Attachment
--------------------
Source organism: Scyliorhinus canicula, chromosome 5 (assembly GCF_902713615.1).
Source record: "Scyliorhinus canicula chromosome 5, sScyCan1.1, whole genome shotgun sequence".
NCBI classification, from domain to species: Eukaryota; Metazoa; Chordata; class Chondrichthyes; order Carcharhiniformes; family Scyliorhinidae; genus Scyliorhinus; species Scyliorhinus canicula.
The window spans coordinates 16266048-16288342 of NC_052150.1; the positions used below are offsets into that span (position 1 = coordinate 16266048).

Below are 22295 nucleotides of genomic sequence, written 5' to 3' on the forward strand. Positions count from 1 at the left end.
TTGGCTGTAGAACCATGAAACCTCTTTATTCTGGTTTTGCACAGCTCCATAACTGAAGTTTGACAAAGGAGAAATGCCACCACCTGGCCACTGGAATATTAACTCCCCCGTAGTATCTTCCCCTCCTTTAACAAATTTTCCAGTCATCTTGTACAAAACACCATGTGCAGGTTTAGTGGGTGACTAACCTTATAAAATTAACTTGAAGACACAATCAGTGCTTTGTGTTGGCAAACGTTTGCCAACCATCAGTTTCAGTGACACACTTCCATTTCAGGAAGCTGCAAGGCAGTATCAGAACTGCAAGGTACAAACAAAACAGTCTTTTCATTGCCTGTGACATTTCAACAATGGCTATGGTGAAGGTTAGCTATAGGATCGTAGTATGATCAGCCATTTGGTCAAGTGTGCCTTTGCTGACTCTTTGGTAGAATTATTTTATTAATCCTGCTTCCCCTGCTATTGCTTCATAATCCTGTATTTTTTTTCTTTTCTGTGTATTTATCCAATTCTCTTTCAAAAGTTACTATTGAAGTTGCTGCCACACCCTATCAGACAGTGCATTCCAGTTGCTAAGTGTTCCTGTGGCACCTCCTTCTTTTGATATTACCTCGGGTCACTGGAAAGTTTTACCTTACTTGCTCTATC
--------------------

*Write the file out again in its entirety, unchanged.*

Source organism: Scyliorhinus canicula, chromosome 5 (assembly GCF_902713615.1).
Source record: "Scyliorhinus canicula chromosome 5, sScyCan1.1, whole genome shotgun sequence".
NCBI classification, from domain to species: Eukaryota; Metazoa; Chordata; class Chondrichthyes; order Carcharhiniformes; family Scyliorhinidae; genus Scyliorhinus; species Scyliorhinus canicula.
The window spans coordinates 16266048-16288342 of NC_052150.1; the positions used below are offsets into that span (position 1 = coordinate 16266048).

Below are 22295 nucleotides of genomic sequence, written 5' to 3' on the forward strand. Positions count from 1 at the left end.
TTGGCTGTAGAACCATGAAACCTCTTTATTCTGGTTTTGCACAGCTCCATAACTGAAGTTTGACAAAGGAGAAATGCCACCACCTGGCCACTGGAATATTAACTCCCCCGTAGTATCTTCCCCTCCTTTAACAAATTTTCCAGTCATCTTGTACAAAACACCATGTGCAGGTTTAGTGGGTGACTAACCTTATAAAATTAACTTGAAGACACAATCAGTGCTTTGTGTTGGCAAACGTTTGCCAACCATCAGTTTCAGTGACACACTTCCATTTCAGGAAGCTGCAAGGCAGTATCAGAACTGCAAGGTACAAACAAAACAGTCTTTTCATTGCCTGTGACATTTCAACAATGGCTATGGTGAAGGTTAGCTATAGGATCGTAGTATGATCAGCCATTTGGTCAAGTGTGCCTTTGCTGACTCTTTGGTAGAATTATTTTATTAATCCTGCTTCCCCTGCTATTGCTTCATAATCCTGTATTTTTTTTCTTTTCTGTGTATTTATCCAATTCTCTTTCAAAAGTTACTATTGAAGTTGCTGCCACACCCTATCAGACAGTGCATTCCAGTTGCTAAGTGTTCCTGTGGCACCTCCTTCTTTTGATATTACCTCGGGTCACTGGAAAGTTTTACCTTACTTGCTCTATC